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Gryphon - Red Queen To Gryphon Three CD (album) cover

RED QUEEN TO GRYPHON THREE

Gryphon

 

Prog Folk

4.14 | 566 ratings

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FragileKings
Prog Reviewer
4 stars This album is what progressive rock was about back in its heyday. The drive to push rock music further afield and into other fields. What an exemplary album "Red Queen to Gryphon Three" is of that. Do I like it? Well, yes and... yeah, it's alright. But never mind that. Here are four musicians who really tried to create something original.

The album is loosely based on a game of chess. Sounds utterly boring, does it not? Thankfully, other than the track titles, there is no hint of chess being played and in fact it is rather difficult to continue imagining a game of chess being played to this music. It is lively, it is diverse, it is bold, it is entertaining. We have rock and renaissance, folk and classical. We have guitars and the whole rock band deal along with bassoons and krum horns and some other woodwind instruments. In "Second Spasm" we have something that sounds like a renaissance duck duo. "Lament" features some lovely pastoral passages. Each of the four compositions follows a different course, though you will notice that each piece weaves its own wild course through varying melodies and themes.

One thing that struck me was how blatantly obvious it became that the American prog band Yezda Urfa were inspired by Gryphon, particularly "Second Spasm". There are sections of the music with its speedy guitars and rapid fire rhythm (in odd meters of course) that sound like they came straight off "Sacred Baboon" except for that Gryphon did it first.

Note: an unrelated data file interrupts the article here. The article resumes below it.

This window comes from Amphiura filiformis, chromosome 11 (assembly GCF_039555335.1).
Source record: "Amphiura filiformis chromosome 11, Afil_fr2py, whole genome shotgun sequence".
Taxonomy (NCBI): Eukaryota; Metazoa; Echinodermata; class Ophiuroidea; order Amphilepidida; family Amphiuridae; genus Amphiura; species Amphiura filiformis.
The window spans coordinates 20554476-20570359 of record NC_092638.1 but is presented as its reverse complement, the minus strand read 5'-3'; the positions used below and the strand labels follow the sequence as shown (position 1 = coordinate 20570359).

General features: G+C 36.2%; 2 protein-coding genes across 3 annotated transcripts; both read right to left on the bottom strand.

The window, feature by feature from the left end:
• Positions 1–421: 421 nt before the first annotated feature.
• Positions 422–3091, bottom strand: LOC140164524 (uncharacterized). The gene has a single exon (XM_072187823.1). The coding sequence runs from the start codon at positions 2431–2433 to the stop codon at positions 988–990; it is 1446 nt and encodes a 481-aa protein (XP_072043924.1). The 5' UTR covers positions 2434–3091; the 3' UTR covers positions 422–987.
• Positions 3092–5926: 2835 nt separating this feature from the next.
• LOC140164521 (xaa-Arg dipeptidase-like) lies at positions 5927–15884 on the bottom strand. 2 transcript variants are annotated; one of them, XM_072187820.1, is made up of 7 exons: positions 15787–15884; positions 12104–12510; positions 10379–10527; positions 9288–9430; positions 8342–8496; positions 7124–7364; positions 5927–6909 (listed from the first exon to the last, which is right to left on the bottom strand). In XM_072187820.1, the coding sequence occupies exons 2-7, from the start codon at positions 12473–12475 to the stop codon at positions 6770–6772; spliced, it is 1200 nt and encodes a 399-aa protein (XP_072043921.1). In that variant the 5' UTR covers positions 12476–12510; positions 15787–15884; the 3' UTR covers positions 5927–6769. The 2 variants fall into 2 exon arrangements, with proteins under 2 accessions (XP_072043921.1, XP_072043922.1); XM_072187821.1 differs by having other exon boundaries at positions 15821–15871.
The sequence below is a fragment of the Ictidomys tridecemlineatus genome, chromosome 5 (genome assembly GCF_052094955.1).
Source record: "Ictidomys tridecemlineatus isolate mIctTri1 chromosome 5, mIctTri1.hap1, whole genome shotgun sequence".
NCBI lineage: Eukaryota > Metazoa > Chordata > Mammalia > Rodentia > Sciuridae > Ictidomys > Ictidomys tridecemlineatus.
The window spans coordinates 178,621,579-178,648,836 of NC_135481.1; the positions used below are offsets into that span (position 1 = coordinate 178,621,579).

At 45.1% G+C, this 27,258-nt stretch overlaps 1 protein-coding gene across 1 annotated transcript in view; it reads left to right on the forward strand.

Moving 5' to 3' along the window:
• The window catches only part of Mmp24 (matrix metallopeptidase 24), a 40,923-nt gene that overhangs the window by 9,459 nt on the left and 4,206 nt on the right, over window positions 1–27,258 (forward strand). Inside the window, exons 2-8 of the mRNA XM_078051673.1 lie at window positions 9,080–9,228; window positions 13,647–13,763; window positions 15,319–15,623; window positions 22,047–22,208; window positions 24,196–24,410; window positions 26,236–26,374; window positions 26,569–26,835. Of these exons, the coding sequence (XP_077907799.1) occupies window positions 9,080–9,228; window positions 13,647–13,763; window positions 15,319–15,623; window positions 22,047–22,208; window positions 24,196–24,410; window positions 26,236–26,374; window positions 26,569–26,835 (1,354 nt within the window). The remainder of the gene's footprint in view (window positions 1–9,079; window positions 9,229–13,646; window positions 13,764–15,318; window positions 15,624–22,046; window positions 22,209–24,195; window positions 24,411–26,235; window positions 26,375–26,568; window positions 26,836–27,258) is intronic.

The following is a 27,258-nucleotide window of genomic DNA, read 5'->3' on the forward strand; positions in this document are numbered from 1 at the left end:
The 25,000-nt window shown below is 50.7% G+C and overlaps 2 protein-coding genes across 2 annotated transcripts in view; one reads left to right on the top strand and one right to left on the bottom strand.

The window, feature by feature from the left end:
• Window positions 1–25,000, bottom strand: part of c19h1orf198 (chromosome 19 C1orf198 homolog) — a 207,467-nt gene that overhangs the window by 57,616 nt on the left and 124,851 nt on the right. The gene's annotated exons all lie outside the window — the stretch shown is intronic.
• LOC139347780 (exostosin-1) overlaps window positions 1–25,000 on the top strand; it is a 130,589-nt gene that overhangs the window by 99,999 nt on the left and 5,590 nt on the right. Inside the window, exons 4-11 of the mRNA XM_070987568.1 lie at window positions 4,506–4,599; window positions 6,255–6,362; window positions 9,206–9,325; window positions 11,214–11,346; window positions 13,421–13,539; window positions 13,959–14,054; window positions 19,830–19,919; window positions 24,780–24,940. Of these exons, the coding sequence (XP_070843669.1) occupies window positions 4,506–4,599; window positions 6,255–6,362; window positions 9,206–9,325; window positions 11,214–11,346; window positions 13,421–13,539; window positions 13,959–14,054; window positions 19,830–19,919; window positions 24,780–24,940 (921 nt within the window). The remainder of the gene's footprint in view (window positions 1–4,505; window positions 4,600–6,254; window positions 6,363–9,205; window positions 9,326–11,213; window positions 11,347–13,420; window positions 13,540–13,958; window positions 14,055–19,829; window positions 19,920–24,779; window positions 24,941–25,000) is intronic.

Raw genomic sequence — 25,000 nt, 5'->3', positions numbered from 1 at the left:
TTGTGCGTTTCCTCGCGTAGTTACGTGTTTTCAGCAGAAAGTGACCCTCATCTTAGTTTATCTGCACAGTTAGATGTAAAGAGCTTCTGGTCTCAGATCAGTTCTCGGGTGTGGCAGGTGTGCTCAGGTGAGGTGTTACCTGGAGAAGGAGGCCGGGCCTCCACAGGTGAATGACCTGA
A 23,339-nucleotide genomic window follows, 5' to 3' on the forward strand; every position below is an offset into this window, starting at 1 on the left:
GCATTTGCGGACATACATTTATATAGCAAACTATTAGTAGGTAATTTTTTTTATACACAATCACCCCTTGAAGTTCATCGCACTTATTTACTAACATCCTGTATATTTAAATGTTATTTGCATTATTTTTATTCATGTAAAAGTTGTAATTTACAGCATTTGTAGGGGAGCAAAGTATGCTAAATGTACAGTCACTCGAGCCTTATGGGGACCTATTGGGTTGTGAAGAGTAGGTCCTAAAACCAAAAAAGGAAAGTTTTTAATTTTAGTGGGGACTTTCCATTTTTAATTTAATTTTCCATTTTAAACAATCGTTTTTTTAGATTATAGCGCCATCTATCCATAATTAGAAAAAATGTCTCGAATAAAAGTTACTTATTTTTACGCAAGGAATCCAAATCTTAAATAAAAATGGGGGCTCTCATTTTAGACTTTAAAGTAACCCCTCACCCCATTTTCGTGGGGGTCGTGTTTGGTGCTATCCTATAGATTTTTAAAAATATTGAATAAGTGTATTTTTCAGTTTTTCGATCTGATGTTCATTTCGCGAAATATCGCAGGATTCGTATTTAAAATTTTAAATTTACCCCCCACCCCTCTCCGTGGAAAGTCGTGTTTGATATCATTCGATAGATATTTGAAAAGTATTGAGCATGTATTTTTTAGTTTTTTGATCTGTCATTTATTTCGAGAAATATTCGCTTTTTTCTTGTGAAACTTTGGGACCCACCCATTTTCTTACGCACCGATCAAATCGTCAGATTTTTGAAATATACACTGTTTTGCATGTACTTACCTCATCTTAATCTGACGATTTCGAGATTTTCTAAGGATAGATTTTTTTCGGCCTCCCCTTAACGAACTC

For another comparison, I find the music is as busy as that of Anglagard or Wobbler, who both introduce musical themes like runners coming across the finish line at a race. Gryphon, too, will give you some melody for 24 bars or maybe 32, and then that one is discarded and an entirely different melody and meter will abruptly take its place. Which means this is no slow and gently progressing set of instrumentals but rather a sometimes torpedic (is there such a word?) ride through a magical music landscape.

As for my personal opinion, I find the music on this album to be admirably bold and progressive and at times a tad over the hedge. I love some of the parts but not all. Too much renaissance bassoon and krum horn doesn't sound so cool in the car stereo, and the duck duo, though well executed, is not something to play when the wife is around. Once again I am reminded that listening to this kind of prog is sometimes a very private affair.

I would say it is a masterpiece and certainly essential if classic seventies prog in all its wondrous forms is your fancy. However, I am certain there are plenty of progheads out there who will find this a little too out there. I'll give it four stars.

FragileKings | 4/5 |

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